I realize it’s a bit late, but here’s a look back at the major developments in space in 2017.
I know that I’m probably forgetting something, or several somethings or someones. Fortunately, I have eagle-eyed readers who really seem to enjoy telling me just how much I’ve screwed up. Some of them a little too much….
So, have at it! Do your worst, eagle-eyed readers!
STOCKHOLM, Jan. 16, 2018 (GomSpace PR) — GomSpace has purchased a launch for several nanosatellites onboard a LauncherOne rocket from the California based company Virgin Orbit. The flight, which is bound for a low-inclination orbit, is scheduled to occur in early 2019. (more…)
The world’s most powerful booster is set to make a flight test sometime in January. If all goes well, 27 first stage engines will power the new booster off Pad 39A at NASA’s Kennedy Space Center. The three first stage cores will peel off and land for later reuse while the second stage continues into space.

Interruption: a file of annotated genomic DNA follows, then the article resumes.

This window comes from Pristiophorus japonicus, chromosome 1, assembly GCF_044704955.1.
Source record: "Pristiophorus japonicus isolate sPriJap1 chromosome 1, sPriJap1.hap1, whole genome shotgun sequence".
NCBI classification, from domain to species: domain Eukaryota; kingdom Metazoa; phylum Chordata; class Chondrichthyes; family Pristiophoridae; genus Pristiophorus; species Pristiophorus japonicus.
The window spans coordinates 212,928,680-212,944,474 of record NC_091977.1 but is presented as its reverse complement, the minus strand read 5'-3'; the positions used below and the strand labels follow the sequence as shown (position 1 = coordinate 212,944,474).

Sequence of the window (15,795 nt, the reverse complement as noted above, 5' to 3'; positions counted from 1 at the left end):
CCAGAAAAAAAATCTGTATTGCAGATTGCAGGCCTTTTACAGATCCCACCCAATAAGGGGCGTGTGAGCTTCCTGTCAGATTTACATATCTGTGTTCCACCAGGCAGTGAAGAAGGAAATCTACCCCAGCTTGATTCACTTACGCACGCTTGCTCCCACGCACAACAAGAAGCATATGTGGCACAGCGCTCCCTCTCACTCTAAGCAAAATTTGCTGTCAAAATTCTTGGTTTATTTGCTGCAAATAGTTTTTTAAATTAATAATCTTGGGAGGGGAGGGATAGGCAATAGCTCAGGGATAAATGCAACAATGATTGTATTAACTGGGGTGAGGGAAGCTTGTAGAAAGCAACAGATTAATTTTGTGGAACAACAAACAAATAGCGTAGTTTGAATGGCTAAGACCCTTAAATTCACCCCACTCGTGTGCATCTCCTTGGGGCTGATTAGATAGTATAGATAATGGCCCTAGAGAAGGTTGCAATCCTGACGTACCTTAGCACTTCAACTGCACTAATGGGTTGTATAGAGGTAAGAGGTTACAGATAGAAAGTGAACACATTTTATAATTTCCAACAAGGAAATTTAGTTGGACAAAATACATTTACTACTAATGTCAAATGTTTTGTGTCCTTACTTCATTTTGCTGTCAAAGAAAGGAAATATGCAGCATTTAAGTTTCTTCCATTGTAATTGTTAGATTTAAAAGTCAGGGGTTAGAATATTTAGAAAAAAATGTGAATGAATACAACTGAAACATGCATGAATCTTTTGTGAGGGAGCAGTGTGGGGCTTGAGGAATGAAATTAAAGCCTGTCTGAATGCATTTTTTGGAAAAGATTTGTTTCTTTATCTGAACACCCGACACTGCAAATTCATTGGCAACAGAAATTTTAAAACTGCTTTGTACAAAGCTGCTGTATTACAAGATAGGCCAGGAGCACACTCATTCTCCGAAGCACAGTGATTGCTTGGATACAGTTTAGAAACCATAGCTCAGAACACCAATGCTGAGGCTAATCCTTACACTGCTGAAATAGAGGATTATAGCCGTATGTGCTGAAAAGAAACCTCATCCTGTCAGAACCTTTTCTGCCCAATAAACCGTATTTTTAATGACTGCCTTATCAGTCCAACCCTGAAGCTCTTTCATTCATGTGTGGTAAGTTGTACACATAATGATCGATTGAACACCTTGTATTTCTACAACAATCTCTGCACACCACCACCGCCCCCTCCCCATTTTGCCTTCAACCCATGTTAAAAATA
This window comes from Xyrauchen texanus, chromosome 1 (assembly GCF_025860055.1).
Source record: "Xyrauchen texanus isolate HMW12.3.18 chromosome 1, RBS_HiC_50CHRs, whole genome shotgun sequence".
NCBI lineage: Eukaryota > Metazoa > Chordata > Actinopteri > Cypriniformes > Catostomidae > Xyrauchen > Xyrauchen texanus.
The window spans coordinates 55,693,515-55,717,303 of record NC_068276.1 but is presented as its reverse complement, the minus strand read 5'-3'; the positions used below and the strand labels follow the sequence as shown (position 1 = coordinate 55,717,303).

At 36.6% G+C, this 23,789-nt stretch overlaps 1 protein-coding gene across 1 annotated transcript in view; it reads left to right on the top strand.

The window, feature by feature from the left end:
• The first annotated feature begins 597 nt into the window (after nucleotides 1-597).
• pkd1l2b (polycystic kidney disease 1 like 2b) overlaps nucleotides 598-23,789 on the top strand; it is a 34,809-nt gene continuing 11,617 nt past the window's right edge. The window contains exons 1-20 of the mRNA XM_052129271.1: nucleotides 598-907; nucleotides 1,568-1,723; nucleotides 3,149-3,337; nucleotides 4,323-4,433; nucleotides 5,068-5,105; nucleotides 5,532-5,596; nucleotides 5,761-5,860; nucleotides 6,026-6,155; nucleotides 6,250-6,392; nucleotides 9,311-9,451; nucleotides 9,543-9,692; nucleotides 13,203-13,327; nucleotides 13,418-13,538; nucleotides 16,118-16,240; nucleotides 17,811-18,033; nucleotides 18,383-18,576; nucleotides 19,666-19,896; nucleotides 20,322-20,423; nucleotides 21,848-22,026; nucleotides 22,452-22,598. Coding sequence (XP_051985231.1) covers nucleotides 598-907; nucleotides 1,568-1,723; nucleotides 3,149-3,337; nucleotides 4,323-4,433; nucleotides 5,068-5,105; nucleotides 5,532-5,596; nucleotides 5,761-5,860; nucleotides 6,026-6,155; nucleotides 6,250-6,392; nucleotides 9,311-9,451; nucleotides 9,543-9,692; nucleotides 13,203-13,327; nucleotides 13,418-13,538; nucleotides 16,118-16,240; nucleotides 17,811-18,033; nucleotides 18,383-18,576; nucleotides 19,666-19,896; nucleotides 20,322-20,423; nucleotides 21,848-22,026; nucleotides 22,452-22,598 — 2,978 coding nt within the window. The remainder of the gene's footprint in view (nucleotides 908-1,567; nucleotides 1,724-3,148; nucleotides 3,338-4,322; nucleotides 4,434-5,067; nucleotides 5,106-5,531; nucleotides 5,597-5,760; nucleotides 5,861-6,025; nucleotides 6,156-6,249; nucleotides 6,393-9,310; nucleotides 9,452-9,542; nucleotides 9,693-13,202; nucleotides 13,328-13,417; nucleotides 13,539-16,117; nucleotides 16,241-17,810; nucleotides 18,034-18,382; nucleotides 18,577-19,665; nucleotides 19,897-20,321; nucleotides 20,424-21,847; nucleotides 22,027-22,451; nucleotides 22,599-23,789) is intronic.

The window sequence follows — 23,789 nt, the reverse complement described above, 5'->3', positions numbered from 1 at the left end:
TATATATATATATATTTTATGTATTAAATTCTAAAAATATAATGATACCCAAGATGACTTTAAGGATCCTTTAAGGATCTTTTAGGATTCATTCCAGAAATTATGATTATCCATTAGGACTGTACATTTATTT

Virgin Orbit has received a Department of Defense (DOD) launch contract for its LauncherOne booster, the company announced this week.
“Their Space Test Program will fly some technology development payloads on our rocket as early as January 2019,” the company announced on Twitter.
LauncherOne will be air-launched from a modified Boeing 747 airliner. The first flight test is expected to occur in 2018.
The contract, which came through the VOX Space subsidiary that handles government work, came through the Defense Innovation Unit Experimental (DIUx).